The R. Geigy Foundation honours two scientific endeavours in neglected disease research and public health. It confers the R. Geigy Award (10'000 CHF) to the Laotian scientists Somphou Sayasone and the Jubilee Award (70'000) to the project "Connecting the Dots" proposed by the Swiss Tropical and Public Health Institute (Swiss TPH).
Latrine construction and neglected worm infections
Somphou Sayasone completed his PhD at Swiss TPH/University of Basel in 2009. He works as a public health expert at the National Institute of Public Health in Vientiane, the capital city of Lao PDR. Sayasone seeks new ways to improve the health of the Laotian population with a special focus on helminth diseases. Large numbers of the country's population still suffer from chronic worm infections caused by a lack of proper sanitation.
In collaboration with Swiss TPH, Somphou Sayasone could show that the provision of latrines leads to a reduction of schistosoma infestation from 58% to 20%. These nasty flukes cause bilharzia, a parasitic disease of the liver, gastrointestinal tract and the bladder. In large parts of the country, sanitation is still lacking. Lack of hygiene or swimming or fishing in infested water makes people especially vulnerable to infection. Sayasone's work lays the ground for future health development programs.
Somphou Sayasone was among the first who detected the prevalence of food-born worm infections in the Laotian population. When people consume raw fish, the germs find their way into the human body where they affect the gastrointestinal tract. Untreated, such infections could be fatal.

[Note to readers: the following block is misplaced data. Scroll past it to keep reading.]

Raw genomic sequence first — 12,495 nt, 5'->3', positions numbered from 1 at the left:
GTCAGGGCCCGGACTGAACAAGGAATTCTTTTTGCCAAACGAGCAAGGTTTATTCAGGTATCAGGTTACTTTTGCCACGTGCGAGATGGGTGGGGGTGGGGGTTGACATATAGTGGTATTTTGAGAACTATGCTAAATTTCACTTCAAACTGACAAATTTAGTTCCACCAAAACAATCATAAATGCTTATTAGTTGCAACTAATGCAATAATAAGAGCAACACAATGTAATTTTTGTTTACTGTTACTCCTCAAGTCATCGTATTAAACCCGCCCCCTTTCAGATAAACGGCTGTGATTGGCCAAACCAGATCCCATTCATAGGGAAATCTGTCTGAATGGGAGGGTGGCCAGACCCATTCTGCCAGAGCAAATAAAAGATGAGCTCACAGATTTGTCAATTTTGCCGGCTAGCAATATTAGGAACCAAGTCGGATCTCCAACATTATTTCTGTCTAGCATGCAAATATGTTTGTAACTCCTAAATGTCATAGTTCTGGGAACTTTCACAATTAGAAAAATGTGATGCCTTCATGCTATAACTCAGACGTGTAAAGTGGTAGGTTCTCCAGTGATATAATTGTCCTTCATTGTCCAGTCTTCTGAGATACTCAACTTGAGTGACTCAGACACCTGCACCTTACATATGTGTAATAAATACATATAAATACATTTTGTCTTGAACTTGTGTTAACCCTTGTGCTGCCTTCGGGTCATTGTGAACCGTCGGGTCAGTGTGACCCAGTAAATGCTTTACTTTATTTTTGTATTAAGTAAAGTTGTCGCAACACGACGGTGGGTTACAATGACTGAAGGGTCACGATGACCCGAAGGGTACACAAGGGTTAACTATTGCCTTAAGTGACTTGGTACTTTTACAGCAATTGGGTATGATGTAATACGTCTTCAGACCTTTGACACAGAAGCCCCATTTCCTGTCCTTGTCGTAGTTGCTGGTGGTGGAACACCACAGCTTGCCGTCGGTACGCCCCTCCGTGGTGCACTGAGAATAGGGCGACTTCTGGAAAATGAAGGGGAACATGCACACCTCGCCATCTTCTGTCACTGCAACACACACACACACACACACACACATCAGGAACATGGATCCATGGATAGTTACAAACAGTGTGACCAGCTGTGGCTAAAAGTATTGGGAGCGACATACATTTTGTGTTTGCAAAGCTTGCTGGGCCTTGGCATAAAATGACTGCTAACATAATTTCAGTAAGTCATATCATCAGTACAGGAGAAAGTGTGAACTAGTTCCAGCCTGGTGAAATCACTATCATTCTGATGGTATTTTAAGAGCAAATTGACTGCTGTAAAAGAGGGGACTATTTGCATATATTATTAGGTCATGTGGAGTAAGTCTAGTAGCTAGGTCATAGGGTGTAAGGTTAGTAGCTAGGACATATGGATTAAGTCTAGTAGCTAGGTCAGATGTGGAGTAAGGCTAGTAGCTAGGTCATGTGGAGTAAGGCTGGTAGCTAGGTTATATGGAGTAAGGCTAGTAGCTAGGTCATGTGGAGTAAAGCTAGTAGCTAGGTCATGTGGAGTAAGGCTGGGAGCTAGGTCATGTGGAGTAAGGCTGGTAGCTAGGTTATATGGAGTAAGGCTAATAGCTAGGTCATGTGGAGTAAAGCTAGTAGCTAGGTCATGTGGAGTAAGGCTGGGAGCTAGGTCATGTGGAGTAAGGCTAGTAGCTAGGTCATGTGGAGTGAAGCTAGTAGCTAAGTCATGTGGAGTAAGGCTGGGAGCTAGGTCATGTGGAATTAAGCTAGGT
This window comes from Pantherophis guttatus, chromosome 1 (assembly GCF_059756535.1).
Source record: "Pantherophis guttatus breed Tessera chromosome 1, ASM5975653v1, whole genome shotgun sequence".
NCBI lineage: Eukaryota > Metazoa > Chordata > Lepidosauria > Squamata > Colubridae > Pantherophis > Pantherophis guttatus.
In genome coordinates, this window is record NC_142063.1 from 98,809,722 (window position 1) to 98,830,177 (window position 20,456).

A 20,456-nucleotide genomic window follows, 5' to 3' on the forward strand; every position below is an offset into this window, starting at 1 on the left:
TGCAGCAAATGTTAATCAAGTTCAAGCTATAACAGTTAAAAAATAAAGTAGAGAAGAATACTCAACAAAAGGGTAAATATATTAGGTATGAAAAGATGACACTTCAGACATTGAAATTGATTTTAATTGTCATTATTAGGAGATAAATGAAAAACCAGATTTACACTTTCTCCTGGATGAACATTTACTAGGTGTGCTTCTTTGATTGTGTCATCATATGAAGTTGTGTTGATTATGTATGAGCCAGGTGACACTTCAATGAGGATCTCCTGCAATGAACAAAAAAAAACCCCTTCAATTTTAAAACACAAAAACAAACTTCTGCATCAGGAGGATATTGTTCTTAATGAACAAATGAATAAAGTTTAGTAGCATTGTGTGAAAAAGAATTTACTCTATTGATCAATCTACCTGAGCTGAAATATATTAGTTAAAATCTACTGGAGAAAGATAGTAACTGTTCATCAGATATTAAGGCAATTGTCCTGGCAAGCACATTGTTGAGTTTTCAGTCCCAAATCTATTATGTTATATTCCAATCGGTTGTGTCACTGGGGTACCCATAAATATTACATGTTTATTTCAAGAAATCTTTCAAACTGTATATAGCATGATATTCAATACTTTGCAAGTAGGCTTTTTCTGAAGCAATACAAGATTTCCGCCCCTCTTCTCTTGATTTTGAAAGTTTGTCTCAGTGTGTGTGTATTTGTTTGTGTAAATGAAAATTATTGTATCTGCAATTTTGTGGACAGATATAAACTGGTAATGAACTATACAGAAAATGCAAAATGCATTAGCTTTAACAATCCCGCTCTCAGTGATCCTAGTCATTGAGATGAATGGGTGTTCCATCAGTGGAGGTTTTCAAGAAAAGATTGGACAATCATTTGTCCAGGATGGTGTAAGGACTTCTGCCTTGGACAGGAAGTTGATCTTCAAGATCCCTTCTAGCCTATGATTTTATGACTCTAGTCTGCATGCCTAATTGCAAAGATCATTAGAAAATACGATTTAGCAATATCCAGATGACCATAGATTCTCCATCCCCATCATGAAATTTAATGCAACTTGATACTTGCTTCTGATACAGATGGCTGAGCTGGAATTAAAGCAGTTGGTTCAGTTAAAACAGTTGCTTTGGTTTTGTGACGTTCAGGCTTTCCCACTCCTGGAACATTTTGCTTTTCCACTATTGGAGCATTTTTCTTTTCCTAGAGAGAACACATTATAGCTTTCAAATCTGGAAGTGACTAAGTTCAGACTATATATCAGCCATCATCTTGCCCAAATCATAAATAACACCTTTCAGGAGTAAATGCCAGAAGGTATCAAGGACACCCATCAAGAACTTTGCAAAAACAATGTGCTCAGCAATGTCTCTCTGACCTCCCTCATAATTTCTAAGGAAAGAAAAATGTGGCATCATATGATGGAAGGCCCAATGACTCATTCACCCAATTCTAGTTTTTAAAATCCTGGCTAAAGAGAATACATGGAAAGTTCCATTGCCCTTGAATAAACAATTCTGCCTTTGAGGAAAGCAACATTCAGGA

"This prize has great meaning to me," says Sayasone. "But most importantly, it also indicates to policy-makers the importance of this research."
Training of Health Professionals in Burundi
The RGS is sponsoring a special Jubilee Award to honour the 70 years of success of Swiss TPH. The 70'000 CHF award supports an innovative proposal linking the expertise of different departments to go along the chain form innovation to validation to implementation. In collaboration with the National School of Public Health of Burundi, the award-winning project „Connecting the Dots" proposes comprehensive training modules to increase managerial and financial capacities local health professionals.
Swiss TPH too profits from these efforts because the Great Lakes Region (Rwanda, Burundi, DR Congo) has become a major hub of the institute's activities. "This project really opens up new prospects," says Manfred Zahorka from the Swiss Centre for International Health (SCIH) and promoter of the project. Not only will this help to facilitate other Swiss TPH projects with better skilled personal. "Teaching at these institutions also helps to spread the professional image of Swiss TPH in the several countries."